Culture Secretary Jeremy Wright announced in May 2019 that a new £62m fund will breathe new life into historic high streets across the country. High streets lie at the heart of communities but as we know, are under increasing pressure as more people choose to shop online, visit out of town stores and business rates and rents escalate. But are the high streets dying or are they just going through a period of evolution to meet the generational shifts in shopping habits and remain relevant?

Let’s not forget one very important thing, that across the country, people still enjoy going shopping, shops are not going to disappear and 89% of UK sales are still generated through physical retail. The problem is that many brick and mortar retailers have either not listened or been too slow to react to the changing social and economic factors that have impacted their business models.

To believe that your exact same format which has been successful for decades remains relevant today as it did then, is wrong. Millennials are bored with the same format and Generation X and Z are not ignorant to poor retail.

A belligerent approach only serves to insult your existing and potential customers. That’s why they’ve abandoned trusted retailers and by doing so, they are clearly stating that it’s you not them that’s the problem. This has resulted in a flurry of panicked shop closures, as retailers wake up to the fact that they should have reviewed their estates years ago before calling in the administrators.

So, alongside this and any other Government initiative we need traditional brick and mortar retailers to be imaginative and visionary to make retail work for them and their customers. And I don’t think we’ve seen enough of this. There’s been some successes where traditional retail chains and independents have introduced successful in-store experiences such as speaker spaces to free cookery classes to encourage consumers to dwell and soak up the atmosphere.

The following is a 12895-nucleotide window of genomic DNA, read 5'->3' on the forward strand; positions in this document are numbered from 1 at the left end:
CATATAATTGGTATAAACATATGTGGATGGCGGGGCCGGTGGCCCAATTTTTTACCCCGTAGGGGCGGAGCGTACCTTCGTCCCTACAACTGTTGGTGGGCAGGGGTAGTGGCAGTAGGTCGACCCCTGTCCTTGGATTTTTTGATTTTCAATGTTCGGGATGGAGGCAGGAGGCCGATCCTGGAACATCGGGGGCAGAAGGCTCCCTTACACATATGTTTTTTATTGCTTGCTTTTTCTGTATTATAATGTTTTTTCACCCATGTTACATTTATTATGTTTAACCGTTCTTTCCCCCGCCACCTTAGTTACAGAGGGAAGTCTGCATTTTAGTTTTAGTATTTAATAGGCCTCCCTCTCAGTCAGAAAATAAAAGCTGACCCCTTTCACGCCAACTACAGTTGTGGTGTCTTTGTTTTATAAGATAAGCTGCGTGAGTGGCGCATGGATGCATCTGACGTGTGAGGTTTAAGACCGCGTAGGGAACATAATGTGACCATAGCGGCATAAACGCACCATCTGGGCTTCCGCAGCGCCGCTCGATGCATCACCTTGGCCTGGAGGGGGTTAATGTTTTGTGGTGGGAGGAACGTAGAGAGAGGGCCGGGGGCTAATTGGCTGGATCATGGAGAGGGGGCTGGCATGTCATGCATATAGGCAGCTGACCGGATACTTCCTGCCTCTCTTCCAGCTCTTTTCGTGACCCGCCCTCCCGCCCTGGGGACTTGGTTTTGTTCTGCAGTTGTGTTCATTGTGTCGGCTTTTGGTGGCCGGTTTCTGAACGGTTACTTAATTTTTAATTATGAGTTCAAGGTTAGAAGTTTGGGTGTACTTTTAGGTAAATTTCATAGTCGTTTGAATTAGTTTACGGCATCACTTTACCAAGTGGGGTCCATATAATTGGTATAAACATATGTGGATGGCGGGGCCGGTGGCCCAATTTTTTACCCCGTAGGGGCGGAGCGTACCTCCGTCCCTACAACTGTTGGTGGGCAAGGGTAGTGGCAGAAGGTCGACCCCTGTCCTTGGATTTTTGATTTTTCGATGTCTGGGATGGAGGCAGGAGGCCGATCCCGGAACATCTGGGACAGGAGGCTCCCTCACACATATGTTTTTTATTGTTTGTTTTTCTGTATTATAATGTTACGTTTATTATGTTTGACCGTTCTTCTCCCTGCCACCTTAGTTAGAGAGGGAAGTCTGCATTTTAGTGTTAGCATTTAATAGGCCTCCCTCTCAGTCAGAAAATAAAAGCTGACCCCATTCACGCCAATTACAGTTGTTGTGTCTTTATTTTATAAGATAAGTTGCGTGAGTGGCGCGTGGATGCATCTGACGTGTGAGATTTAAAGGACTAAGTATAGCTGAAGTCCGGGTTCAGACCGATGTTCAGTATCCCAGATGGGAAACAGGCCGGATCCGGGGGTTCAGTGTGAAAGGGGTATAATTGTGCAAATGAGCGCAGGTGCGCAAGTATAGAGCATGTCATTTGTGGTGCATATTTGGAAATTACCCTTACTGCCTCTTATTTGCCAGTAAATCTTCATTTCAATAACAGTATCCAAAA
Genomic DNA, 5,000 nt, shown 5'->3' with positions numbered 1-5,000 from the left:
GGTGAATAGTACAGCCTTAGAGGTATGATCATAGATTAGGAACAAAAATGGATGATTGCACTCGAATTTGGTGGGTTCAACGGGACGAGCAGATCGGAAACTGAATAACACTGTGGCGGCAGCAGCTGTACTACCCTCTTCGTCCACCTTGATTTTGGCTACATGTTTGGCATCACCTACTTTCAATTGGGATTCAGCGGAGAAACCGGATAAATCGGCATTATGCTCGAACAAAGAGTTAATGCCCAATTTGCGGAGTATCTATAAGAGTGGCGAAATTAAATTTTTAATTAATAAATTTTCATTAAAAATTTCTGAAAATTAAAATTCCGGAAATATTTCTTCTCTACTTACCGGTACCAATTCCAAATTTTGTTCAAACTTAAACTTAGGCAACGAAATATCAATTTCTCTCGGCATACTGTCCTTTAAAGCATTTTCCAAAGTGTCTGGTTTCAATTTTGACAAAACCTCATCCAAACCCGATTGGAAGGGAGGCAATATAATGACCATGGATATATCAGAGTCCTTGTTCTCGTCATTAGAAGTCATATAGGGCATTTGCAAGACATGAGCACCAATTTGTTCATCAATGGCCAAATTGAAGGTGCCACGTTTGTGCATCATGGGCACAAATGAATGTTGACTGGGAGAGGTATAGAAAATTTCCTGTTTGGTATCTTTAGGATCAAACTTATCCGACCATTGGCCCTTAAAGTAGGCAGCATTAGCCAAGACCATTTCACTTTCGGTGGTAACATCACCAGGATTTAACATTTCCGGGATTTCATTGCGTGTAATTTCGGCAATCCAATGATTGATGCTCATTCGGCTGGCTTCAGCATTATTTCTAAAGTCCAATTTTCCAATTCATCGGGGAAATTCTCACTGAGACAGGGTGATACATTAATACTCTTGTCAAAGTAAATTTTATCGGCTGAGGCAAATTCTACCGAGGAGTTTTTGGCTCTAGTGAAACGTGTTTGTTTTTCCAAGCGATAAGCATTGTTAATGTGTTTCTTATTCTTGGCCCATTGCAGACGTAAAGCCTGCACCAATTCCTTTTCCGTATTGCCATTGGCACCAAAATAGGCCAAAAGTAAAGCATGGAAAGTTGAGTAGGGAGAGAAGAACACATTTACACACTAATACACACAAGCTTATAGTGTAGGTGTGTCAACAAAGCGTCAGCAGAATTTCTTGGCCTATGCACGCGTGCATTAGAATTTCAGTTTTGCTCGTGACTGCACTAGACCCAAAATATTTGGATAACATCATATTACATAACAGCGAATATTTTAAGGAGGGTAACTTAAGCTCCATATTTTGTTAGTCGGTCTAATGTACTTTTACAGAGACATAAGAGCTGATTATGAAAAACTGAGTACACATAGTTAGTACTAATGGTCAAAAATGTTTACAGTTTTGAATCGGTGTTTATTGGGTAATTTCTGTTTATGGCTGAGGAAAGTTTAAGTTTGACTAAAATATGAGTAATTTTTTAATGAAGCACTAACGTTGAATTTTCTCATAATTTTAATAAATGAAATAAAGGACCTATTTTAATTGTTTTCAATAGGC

We’ve also seen successful buy outs where we see anchor brands amalgamate multiple brands under one roof such as Sainsbury’s and Argos (Store within a Store concept – SiS). This has enabled Sainsbury’s to continue trading within the non-food category and remain current without distracting from its core grocery business.

The above concept appears to work, and this is where I think retail strategies need to be disruptive. As the pioneer of mail order fashion, reimagining retail seems to come easy for Next who have successfully evolved its physical presence with the inclusion of SiS concepts in selected stores. If we look at their flagship store on London’s Oxford Street it includes brands such as Lipsy, Paperchase, Henna and Costa and Mamas & Papas in its Bristol Cribbs Causeway store.

Surely independents and chains sharing space makes sense from a financial and marketing perspective and works for all collaborations, whether it’s an anchor brand and SiS or two brands in equal partnership. Let’s take my local high street, where there is a bookshop with a coffee shop and this unsurprisingly works well. So why don’t we see such partnerships more often with, say, independent clothes and shoe shops hooking up or cook shops and delis collaborating and complimenting one another.

I’ve been in the industry over twenty years so I’m not naive enough to think this is easy but retail is the most dynamic of industries and is tough. It requires a major re-think of the whole supply chain from landlords to legal and introducing new innovations like retail matching services. There are all sorts of challenges – what happens if one brand is doing well, and the other isn’t, if one wants to sell and one doesn’t? But we’re at an impasse where something drastic needs to happen for us to re-imagine the high street. And drastic means disruption and innovation.

With a staggering 2,481 stores disappearing off the High Street in 2018, the opportunity to split the overheads in tough economic times impacted by changing shopping habits, this is a successful combination for both retailer and shopper. For retail, appealing to all generations is the way forward, enhancing the environment in which we want to shop in and the customer journey association to brands. Retailers need to stop feeling their way in the dark. The solution is there. Look around.

To read the full article please visit London Loves Business.

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Wearables for all: How the decade’s most hyped technology has found its groove

PCR Blog